A Survey of Chromospheric Activity
in the Solar-Type Stars in M67

Mark S. Giampapa

National Optical Astronomy Observatories, National Solar Observatory
950 N. Cherry Ave, POB 26732, Tucson, AZ 85726-6732
The NOAO is operated for the National Science Foundation by the Association of Universities for Research in Astronomy

We discuss our program to measure the level of chromospheric activity in the solar-type stars in the galactic cluster M67. We describe the observational approach and the data reduction methods adopted, and the selection criteria for the stellar sample.

1. Introduction

We have initiated a survey to measure the level of chromospheric Ca II H&K emission in ~100 solar analogs in the galactic cluster M67. The primary objective of this program is to begin a long-term investigation of the nature of solar variability. M67 is an especially appropriate target of observation since it is approximately the same age (about 5 Gyr +/- 1 Gyr; Demarque et al. 1992) and of the same metallicity as the Sun (Barry & Cromwell 1974). Our working hypothesis is that a single `snap-shot' of a large sample of solar analogs will reveal the potential range of solar chromospheric activity. In this way, we immediately obtain information on the potential long-term variability of the Sun that would not otherwise be possible (or practically feasible) with the modern solar Ca II data-base of only two decades (e.g., White & Livingston 1978; Livingston 1994). This is especially important given that the amplitude of long-term, solar and stellar variations in brightness are correlated with cycle variations in chromospheric emission (Hudson 1988; Radick 1991). In view of the fact that the Sun is the engine that drives climate on the Earth, any variation in the solar `constant' must be taken into account in the investigation of the long-term behavior of the global climate.

The final results of this survey are expected to reveal the range of Ca II H+K emission observed in the sun-like stars in M67. We will interpret this range as indicative of the potential cycle-related variability that can occur in solar-type stars and the Sun. For example, is the range in chromospheric activity among the `Suns' in M67 similar to the 11% excursion in Ca II emission levels seen thus far between the minimum and the maximum in the solar cycle? Those stars that exhibit Ca II emission levels that are less than that seen at solar minimum will confirm, as suggested by Baliunas & Jastrow (1990), the occurrence of exceptionally quiescent phases of magnetic activity analogous to the so-called `Maunder-minimum' episode of the Sun during A. D. 1645 - 1715 when visible manifestations of solar activity vanished. This period corresponds to a time of reduced average global temperatures on the earth known as the "Little Ice Age" (Foukal & Lean 1990).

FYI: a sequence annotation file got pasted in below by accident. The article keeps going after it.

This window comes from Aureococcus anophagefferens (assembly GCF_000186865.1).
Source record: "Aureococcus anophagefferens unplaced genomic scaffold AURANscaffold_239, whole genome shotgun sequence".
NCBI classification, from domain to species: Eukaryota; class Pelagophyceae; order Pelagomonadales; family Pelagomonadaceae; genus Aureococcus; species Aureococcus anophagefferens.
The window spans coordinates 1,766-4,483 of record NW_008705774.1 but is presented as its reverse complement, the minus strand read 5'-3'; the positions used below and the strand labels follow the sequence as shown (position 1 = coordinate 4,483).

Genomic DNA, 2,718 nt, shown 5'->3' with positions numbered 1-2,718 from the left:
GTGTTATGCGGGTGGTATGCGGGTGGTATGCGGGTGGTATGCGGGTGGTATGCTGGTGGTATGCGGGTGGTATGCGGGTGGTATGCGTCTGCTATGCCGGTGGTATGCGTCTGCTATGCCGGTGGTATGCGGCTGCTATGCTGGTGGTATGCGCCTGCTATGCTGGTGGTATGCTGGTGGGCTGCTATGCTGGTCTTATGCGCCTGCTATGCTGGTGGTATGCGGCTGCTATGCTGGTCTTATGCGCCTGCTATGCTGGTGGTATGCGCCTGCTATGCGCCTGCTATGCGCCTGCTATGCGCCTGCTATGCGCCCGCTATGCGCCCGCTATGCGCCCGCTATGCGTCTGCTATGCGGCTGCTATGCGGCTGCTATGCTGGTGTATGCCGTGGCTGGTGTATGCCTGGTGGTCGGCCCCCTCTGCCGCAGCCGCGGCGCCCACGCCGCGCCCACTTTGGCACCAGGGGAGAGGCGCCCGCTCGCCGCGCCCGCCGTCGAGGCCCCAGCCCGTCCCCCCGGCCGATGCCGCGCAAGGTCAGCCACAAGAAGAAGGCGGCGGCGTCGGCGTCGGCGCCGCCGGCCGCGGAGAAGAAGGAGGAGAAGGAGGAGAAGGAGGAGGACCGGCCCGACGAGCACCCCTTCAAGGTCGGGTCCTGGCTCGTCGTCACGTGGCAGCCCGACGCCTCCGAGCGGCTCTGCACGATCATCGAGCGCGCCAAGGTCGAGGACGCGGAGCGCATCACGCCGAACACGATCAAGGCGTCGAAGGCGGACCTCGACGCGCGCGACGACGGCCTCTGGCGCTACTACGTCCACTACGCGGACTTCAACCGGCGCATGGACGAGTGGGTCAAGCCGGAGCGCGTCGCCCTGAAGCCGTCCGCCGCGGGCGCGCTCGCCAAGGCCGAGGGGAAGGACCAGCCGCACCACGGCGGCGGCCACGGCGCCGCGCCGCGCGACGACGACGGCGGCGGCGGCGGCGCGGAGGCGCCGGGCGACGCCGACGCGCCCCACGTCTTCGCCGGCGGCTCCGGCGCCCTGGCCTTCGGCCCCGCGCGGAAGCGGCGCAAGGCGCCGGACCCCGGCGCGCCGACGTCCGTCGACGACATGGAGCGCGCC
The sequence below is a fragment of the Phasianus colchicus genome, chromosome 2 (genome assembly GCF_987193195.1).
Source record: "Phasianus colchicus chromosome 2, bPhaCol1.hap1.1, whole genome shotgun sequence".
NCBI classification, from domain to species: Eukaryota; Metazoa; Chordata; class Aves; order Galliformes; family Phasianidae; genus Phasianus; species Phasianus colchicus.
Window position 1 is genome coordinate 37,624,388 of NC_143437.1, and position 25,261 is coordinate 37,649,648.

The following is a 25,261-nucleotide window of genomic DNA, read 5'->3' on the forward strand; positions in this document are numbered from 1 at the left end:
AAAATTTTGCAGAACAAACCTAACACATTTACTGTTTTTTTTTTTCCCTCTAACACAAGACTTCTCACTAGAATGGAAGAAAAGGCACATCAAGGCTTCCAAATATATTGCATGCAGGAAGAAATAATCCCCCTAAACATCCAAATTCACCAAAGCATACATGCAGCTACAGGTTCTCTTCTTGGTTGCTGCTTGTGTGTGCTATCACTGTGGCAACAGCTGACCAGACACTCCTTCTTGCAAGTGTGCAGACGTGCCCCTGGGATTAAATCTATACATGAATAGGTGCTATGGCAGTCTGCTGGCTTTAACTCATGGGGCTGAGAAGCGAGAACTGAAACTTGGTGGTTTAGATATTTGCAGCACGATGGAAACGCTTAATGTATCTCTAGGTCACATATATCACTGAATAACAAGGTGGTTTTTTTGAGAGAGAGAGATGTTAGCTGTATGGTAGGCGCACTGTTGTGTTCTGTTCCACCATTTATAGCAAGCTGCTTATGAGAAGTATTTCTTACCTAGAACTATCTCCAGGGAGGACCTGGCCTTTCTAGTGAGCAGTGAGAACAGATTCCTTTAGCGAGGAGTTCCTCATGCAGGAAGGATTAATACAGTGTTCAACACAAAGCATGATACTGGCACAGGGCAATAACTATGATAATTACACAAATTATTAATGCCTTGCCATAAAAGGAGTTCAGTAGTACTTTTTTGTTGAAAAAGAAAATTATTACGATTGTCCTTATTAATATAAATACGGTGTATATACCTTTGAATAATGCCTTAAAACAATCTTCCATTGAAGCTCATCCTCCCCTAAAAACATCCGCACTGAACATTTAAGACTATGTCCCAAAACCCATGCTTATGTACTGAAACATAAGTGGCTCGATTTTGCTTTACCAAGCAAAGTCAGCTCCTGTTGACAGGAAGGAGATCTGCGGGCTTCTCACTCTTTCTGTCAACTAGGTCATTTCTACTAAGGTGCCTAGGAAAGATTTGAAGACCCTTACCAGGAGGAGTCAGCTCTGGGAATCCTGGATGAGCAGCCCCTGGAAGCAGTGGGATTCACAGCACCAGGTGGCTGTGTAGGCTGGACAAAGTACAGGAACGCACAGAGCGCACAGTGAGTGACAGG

An additional objective of the survey is to determine if the solar-age stars in M67 conform to the proposed empirical relationships between age and activity (that have been inferred mainly from young clusters of known ages), and the extent to which activity cycle-related variability among stars of the same age contribute to the scatter in age-activity calibrations.